But what of the public, meanwhile the punters who worship Fallon, the very people he was accused of betraying? After all this, they have discovered a single, irresponsible foible. And this must be counted merely another complicating insight into a singular, inscrutable man. For all the force of his personality, and the inexorable ferocity of his riding, Fallon has an air of vulnerability. It was instructive to observe his modest, earnest demeanour as he strove to follow the cerebral acrobatics of some of the leading barristers in the land, week after week, a devotional card resting before him. Fergal Lynch, in contrast, could seldom shed a bored, conceited smirk, even though the evidence before the court gave him far greater cause for embarrassment.
Fallon, as is well known, has had his problems with alcohol. And he has, judging from this case, made some awful judgements in his choice of friends. Yes, these are flaws. But they are not criminal flaws, or anything like. They are familiar, mortal frailties. And in sporting idols, the things we can know, understand or condemn are seldom the things that set them apart.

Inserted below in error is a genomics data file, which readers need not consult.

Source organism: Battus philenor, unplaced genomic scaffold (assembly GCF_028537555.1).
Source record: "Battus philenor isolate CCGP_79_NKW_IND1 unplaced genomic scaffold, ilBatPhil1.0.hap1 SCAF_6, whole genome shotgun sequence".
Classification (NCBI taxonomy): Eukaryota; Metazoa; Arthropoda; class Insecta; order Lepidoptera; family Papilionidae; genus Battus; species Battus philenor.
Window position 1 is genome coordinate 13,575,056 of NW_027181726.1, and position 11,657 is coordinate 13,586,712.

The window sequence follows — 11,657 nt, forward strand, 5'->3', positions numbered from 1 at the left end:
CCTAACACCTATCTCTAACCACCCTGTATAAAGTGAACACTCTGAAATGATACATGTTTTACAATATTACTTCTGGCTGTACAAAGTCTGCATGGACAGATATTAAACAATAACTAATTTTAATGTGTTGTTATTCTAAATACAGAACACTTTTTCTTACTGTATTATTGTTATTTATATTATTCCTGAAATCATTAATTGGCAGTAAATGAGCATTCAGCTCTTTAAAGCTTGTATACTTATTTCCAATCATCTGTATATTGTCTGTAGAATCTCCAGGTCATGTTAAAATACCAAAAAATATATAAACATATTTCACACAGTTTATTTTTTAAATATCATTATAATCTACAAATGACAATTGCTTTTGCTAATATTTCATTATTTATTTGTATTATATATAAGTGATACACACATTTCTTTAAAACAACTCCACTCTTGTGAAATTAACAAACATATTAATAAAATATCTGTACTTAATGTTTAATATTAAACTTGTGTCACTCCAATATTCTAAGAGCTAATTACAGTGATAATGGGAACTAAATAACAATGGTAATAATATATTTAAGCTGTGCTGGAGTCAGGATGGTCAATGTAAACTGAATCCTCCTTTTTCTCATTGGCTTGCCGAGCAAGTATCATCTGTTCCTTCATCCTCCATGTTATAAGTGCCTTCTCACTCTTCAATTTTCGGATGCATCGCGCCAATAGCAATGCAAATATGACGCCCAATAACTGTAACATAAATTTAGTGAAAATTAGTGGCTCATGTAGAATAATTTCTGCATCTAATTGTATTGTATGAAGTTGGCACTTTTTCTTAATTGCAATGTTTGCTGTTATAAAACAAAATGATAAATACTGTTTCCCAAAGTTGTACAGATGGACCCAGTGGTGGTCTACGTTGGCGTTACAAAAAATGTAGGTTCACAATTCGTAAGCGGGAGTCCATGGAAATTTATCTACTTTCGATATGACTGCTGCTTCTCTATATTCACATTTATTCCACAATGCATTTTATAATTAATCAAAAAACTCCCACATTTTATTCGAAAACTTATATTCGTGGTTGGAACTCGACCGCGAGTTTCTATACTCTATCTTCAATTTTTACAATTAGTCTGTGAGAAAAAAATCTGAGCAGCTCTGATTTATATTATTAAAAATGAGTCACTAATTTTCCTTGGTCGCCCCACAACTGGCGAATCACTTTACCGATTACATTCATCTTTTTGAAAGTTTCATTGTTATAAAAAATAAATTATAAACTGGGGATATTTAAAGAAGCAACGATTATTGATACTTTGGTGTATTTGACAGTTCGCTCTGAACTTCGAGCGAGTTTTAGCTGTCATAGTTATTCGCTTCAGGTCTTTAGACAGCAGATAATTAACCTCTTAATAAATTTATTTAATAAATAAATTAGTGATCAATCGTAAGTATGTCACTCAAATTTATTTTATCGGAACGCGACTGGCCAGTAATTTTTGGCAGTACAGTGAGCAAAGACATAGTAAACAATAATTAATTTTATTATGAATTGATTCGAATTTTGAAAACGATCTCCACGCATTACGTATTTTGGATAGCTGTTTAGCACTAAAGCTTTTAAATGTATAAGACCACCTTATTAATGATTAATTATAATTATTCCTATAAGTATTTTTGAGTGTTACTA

World of horse racing in the dock: How the case against Fallon gradually fell apart
* 8 October
Trial opens with prosecution alleging that Fallon was part of race-fixing conspiracy which staked over 2m but ended up losing 278,000 after he won on five of the horses he was supposed to stop. Fallon, along with Fergal Lynch and Darren Williams, alleged to have agreed to ensure horses they were riding lost in 27 races between December 2002 and September 2004 in order for Betfair accounts operated by professional gambler Miles Rodgers to profit.
* 10 October
Fallon's barrister, John Kelsey-Fry QC (right), says: "The very fact that a man described as the greatest jockey of his generation ends up unable to help winning when he is trying to lose is simply ridiculous." Point made Fallon won more races during time of alleged conspiracy than usual, with strike-rate rising from 19 per cent to 29.4 per cent.
* 12 October